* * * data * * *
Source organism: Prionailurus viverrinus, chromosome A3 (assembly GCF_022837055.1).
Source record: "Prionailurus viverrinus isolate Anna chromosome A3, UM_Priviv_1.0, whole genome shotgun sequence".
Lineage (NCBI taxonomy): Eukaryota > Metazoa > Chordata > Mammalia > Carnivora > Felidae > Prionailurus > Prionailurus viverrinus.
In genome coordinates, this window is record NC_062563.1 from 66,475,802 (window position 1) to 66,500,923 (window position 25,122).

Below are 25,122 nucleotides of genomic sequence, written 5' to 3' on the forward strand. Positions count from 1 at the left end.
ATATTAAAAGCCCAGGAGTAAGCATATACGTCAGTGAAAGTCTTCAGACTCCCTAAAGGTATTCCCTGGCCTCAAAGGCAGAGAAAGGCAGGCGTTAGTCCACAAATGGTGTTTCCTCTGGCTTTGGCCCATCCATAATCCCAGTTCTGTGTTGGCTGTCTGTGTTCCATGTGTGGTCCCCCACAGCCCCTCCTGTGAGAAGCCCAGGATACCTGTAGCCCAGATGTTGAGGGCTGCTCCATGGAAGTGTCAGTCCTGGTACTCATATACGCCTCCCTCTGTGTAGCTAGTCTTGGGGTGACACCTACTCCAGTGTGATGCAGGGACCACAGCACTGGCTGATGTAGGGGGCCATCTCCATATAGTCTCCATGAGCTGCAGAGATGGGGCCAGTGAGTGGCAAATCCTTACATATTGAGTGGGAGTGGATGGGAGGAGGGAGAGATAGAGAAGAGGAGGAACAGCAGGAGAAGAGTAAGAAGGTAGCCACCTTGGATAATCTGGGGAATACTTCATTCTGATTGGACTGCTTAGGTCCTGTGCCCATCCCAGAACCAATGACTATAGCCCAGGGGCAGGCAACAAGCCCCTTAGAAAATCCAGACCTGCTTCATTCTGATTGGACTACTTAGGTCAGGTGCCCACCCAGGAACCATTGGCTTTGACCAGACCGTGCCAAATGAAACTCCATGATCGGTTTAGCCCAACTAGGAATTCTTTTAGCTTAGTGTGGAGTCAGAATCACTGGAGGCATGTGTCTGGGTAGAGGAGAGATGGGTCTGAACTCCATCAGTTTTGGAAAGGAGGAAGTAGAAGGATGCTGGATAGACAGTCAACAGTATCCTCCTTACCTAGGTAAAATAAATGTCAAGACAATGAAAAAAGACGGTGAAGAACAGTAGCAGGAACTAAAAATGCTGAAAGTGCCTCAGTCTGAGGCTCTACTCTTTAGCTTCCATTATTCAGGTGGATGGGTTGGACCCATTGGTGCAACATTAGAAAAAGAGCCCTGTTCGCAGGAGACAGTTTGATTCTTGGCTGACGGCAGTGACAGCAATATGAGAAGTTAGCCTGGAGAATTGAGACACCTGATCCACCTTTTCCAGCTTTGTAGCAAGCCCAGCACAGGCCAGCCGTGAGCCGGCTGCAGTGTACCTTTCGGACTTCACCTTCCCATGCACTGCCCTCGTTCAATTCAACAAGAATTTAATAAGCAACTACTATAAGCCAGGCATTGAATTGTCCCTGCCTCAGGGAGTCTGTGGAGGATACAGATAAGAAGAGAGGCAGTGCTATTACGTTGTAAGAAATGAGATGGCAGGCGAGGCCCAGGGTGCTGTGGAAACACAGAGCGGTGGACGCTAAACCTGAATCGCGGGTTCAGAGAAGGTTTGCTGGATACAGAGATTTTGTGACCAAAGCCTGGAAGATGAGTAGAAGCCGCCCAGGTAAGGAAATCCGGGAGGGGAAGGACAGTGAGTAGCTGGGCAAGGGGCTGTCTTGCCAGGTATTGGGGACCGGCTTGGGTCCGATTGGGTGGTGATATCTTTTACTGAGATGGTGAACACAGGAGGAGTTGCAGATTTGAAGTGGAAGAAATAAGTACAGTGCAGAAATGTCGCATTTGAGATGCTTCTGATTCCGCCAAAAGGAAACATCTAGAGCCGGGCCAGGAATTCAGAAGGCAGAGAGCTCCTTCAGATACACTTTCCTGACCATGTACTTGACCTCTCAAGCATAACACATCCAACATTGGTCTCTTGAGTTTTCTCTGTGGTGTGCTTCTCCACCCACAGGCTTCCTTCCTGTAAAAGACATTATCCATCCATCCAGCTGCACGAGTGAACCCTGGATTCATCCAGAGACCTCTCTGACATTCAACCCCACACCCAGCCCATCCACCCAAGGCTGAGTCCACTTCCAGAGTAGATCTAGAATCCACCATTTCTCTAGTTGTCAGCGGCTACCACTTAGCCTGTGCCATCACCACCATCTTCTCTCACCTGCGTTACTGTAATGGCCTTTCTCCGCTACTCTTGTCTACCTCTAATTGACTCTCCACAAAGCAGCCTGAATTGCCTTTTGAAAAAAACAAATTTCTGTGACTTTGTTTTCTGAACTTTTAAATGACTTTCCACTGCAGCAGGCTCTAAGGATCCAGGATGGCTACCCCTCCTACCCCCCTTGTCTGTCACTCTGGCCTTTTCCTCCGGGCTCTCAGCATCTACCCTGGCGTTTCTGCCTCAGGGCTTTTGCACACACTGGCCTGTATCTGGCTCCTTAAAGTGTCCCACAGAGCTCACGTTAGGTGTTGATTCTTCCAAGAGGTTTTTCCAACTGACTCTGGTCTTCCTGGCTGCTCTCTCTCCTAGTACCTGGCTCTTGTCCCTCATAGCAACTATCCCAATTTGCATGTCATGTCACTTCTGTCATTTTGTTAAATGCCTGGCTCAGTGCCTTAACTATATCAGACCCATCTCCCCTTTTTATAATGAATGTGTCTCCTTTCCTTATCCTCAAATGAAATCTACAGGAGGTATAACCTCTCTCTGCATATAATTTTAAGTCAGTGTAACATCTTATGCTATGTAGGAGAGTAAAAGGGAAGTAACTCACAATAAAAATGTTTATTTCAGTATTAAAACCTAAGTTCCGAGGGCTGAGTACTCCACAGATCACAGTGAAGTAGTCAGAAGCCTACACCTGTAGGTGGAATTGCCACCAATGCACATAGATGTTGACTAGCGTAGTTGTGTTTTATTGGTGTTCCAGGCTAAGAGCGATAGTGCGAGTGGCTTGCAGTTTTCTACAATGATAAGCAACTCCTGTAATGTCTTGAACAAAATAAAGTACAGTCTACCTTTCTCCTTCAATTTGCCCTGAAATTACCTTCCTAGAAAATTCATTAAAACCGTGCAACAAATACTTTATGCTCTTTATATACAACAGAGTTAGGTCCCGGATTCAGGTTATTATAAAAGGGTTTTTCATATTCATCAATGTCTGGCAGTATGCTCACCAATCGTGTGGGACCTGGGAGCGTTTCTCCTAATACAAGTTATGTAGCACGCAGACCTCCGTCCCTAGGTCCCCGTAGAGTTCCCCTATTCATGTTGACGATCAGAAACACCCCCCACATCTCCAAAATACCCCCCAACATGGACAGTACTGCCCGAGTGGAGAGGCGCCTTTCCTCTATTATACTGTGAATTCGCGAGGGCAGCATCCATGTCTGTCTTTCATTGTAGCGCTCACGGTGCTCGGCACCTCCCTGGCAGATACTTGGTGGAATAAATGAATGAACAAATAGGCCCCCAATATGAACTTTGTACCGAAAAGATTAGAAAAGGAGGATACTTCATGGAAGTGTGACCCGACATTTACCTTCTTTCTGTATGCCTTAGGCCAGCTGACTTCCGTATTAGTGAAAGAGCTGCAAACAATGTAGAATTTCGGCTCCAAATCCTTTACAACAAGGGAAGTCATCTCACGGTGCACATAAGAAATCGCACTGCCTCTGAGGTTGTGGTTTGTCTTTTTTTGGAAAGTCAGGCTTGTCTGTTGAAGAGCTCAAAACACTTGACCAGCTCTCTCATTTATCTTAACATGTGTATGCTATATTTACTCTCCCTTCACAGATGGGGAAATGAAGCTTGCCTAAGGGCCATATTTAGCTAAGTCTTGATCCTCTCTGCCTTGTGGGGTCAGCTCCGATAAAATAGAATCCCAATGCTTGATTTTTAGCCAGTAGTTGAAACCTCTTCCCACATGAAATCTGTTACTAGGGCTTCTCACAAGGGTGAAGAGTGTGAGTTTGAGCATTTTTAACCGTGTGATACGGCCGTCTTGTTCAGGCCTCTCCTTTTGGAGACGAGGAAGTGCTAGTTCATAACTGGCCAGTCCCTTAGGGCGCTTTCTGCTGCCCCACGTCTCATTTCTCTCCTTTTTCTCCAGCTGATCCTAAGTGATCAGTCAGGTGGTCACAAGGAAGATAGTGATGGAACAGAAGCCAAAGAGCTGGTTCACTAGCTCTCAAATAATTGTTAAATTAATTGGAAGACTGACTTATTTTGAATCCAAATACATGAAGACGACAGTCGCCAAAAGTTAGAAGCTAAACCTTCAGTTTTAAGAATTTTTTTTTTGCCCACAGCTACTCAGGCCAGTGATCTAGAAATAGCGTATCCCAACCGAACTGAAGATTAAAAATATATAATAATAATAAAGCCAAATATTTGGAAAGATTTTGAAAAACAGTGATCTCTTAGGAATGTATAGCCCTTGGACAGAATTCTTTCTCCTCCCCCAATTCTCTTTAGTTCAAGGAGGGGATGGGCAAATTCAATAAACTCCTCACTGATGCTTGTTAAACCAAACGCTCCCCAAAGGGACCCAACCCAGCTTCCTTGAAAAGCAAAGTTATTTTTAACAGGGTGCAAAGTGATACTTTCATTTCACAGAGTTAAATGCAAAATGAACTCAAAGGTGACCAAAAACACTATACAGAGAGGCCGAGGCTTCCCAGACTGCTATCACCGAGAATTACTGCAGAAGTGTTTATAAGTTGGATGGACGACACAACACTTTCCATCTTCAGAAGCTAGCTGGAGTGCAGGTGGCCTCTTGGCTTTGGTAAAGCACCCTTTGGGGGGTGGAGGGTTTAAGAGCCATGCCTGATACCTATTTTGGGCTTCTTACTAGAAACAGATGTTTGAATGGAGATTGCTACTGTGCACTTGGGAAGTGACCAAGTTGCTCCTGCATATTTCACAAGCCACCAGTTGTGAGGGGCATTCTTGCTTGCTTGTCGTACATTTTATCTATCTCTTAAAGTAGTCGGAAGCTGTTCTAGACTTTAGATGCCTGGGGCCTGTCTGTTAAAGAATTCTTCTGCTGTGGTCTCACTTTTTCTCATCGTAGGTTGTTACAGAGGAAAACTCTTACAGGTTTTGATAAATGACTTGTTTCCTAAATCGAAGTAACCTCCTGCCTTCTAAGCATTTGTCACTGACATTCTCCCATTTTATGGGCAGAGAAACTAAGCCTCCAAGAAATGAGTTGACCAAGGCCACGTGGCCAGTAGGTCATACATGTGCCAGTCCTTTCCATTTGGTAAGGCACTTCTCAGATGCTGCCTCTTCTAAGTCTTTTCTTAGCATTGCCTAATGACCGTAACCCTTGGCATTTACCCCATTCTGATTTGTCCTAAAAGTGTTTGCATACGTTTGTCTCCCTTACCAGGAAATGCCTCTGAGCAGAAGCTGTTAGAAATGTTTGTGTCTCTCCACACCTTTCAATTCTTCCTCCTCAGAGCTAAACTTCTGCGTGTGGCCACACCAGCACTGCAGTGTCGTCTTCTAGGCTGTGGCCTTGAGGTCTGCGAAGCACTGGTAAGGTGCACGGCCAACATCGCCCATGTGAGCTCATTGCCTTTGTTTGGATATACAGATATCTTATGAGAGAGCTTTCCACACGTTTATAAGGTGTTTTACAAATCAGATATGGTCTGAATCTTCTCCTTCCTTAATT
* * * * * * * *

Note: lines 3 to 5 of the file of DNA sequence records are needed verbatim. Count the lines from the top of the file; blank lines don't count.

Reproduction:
Lineage (NCBI taxonomy): Eukaryota > Metazoa > Chordata > Mammalia > Carnivora > Felidae > Prionailurus > Prionailurus viverrinus.
In genome coordinates, this window is record NC_062563.1 from 66,475,802 (window position 1) to 66,500,923 (window position 25,122).

Below are 25,122 nucleotides of genomic sequence, written 5' to 3' on the forward strand. Positions count from 1 at the left end.